It didn’t take long for a return salvo to be fired over Rand Paul’s contention this morning that Republican hawks “created” ISIS. Bobby Jindal blasted Paul as “unsuited to be Commander in Chief,” accusing him of “taking the “weakest Democratic position” while Americans are fighting ISIS. Jindal slammed Paul as a superficial, “cocktail party” thinker, and that the real origin of ISIS is the metastasizing cancer of radical Islam:

“This is a perfect example of why Senator Paul is unsuited to be Commander-in-Chief,” Jindal said in a statement. “We have men and women in the military who are in the field trying to fight ISIS right now, and Senator Paul is taking the weakest, most liberal Democrat position.”

“It’s one thing for Senator Paul to take an outlandish position as a Senator at Washington cocktail parties, but being Commander-in-Chief is an entirely different job,” he continued. “We should all be clear that evil and Radical Islam are at fault for the rise of ISIS, and people like President Obama and Hillary Clinton exacerbate it.” …

“American weakness, not American strength, emboldens our enemies,” he said. “Senator Paul’s illogical argument clouds a situation that should provide pure moral clarity. Islam has a problem. ISIS is its current manifestation. And the next President’s job is to have the discipline and strength to wipe ISIS off the face of the earth. It has become impossible to imagine a President Paul defeating radical Islam and it’s time for the rest of us to say it.”

I wonder how Jindal really feels about Rand Paul.

Without going to Jindal’s lengths here, Paul’s argument is historically and politically deficient. The group now known as ISIS began in in Afghanistan in 1999 as Jama’at al-Tawhid wal-Jihad by Abu Musab al-Zarqawi, with encouragement and some resources from Osama bin Laden, long before the US invaded. Zarqawi took the organization to Iraq after the US invaded Afghanistan, but its mission was overthrowing the Jordanian monarchy and establishing a radical Islamic state there. When the US invaded Iraq, JTJ shifted its focus to the insurgency and became known as one of the most brutal and bloodthirsty groups in it, but at least initially they were more interested in fighting Shi’ite militias than the US.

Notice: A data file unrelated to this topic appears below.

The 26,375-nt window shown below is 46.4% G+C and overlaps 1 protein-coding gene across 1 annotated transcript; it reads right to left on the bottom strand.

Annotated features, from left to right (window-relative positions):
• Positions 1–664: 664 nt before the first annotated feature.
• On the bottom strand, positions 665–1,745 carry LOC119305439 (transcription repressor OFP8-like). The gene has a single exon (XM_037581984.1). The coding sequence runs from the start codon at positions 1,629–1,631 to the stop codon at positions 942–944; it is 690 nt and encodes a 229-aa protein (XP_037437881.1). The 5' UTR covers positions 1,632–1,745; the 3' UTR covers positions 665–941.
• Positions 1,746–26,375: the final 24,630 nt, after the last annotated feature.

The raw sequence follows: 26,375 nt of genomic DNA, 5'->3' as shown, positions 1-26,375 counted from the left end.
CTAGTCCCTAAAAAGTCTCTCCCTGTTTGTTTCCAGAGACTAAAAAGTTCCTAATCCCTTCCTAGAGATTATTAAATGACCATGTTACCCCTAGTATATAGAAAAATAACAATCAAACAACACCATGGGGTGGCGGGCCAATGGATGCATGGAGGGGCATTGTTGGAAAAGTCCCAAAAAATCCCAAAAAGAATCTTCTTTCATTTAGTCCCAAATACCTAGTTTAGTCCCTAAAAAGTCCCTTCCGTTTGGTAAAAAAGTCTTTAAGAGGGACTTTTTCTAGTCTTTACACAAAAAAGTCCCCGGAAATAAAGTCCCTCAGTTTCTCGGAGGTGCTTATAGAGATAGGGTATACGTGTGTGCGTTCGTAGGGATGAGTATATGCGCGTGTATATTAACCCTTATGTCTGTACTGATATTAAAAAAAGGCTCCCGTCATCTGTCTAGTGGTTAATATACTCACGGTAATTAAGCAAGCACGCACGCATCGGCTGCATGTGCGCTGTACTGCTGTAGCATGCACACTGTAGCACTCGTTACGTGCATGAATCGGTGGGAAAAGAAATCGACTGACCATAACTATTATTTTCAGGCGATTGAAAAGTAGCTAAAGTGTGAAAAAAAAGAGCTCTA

Zarqawi publicly affiliated with al-Qaeda and changed JTJ’s name to al-Qaeda in Iraq, and sometimes publicly clashed with AQ over its brutality, before the US finally killed Zarqawi in a targeted bomb strike. The group had declared itself an Islamic State in western Iraq by then, but the Anbar Awakening and the alliance of Sunni tribes pushed them to the brink of destruction. Only much later did they return under a slightly different name — the Islamic State of Iraq and al-Sham, or ISIS — and only after the US had pulled completely out of Iraq, thanks to the Obama administration.

None of this is classified material. All of it was well known during the war, and was especially noteworthy during the lengthy effort by the US to find Zarqawi. The US, and “Republican hawks,” had nothing to do with “creating” ISIS, AQI, or JTJ. In fact, the efforts of Republican hawks to press the “surge” strategy to its conclusion resulted in the greatest success against AQI/ISIS and had the Sunni tribes almost entirely arrayed against it, no thanks to the non-interventionists who wanted a full withdrawal in 2007. It was the pullout in 2011 that allowed a cascading series of failures that breathed life into ISIS again.

There may be good reason to regret the 2003 decision to invade and occupy Iraq. But to claim that the US, or “Republican hawks” created ISIS or even contributed to its returned strength is breathtakingly ignorant, both of ISIS and the history of the past 15 years. It also belies a mindset more interested in scoring points off of old arguments than in dealing with the reality of the situation we face now. Jindal’s correct that this blithe, blame-America approach is the kind of rhetoric that should disqualify Paul from serious contention for the Republican nomination, and makes us reminisce about his father for all the wrong reasons.